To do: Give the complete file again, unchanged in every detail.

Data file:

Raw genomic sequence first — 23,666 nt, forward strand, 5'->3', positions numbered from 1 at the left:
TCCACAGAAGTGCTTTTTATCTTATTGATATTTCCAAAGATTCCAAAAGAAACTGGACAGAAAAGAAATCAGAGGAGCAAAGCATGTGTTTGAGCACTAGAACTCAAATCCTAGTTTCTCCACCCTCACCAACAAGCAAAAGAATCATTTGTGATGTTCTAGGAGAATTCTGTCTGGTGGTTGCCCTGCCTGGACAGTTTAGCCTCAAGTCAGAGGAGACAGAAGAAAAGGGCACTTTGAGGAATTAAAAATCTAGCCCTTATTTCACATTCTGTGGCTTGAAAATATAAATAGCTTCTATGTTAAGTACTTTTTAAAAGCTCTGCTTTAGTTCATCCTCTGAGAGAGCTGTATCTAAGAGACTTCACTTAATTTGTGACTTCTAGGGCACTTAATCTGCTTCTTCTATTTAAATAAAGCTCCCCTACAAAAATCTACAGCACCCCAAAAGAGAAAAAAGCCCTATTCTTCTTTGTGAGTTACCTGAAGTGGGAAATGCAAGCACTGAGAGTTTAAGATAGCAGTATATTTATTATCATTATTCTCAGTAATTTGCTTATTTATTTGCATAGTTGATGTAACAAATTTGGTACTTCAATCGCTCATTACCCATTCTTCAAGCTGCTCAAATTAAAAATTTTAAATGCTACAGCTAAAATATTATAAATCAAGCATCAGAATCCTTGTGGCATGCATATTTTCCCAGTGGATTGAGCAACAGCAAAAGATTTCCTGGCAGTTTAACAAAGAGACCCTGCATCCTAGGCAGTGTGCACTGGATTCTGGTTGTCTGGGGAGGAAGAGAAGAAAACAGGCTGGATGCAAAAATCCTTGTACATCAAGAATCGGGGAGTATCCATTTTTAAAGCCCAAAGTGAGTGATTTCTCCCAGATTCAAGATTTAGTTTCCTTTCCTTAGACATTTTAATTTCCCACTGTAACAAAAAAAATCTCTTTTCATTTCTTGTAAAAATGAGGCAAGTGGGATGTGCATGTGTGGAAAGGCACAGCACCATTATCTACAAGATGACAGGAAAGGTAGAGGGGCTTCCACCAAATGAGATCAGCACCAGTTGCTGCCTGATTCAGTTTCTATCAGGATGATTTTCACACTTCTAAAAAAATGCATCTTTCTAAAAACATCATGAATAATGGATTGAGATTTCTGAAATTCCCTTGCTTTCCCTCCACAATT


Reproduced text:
Raw genomic sequence first — 23,666 nt, forward strand, 5'->3', positions numbered from 1 at the left:
TCCACAGAAGTGCTTTTTATCTTATTGATATTTCCAAAGATTCCAAAAGAAACTGGACAGAAAAGAAATCAGAGGAGCAAAGCATGTGTTTGAGCACTAGAACTCAAATCCTAGTTTCTCCACCCTCACCAACAAGCAAAAGAATCATTTGTGATGTTCTAGGAGAATTCTGTCTGGTGGTTGCCCTGCCTGGACAGTTTAGCCTCAAGTCAGAGGAGACAGAAGAAAAGGGCACTTTGAGGAATTAAAAATCTAGCCCTTATTTCACATTCTGTGGCTTGAAAATATAAATAGCTTCTATGTTAAGTACTTTTTAAAAGCTCTGCTTTAGTTCATCCTCTGAGAGAGCTGTATCTAAGAGACTTCACTTAATTTGTGACTTCTAGGGCACTTAATCTGCTTCTTCTATTTAAATAAAGCTCCCCTACAAAAATCTACAGCACCCCAAAAGAGAAAAAAGCCCTATTCTTCTTTGTGAGTTACCTGAAGTGGGAAATGCAAGCACTGAGAGTTTAAGATAGCAGTATATTTATTATCATTATTCTCAGTAATTTGCTTATTTATTTGCATAGTTGATGTAACAAATTTGGTACTTCAATCGCTCATTACCCATTCTTCAAGCTGCTCAAATTAAAAATTTTAAATGCTACAGCTAAAATATTATAAATCAAGCATCAGAATCCTTGTGGCATGCATATTTTCCCAGTGGATTGAGCAACAGCAAAAGATTTCCTGGCAGTTTAACAAAGAGACCCTGCATCCTAGGCAGTGTGCACTGGATTCTGGTTGTCTGGGGAGGAAGAGAAGAAAACAGGCTGGATGCAAAAATCCTTGTACATCAAGAATCGGGGAGTATCCATTTTTAAAGCCCAAAGTGAGTGATTTCTCCCAGATTCAAGATTTAGTTTCCTTTCCTTAGACATTTTAATTTCCCACTGTAACAAAAAAAATCTCTTTTCATTTCTTGTAAAAATGAGGCAAGTGGGATGTGCATGTGTGGAAAGGCACAGCACCATTATCTACAAGATGACAGGAAAGGTAGAGGGGCTTCCACCAAATGAGATCAGCACCAGTTGCTGCCTGATTCAGTTTCTATCAGGATGATTTTCACACTTCTAAAAAAATGCATCTTTCTAAAAACATCATGAATAATGGATTGAGATTTCTGAAATTCCCTTGCTTTCCCTCCACAATT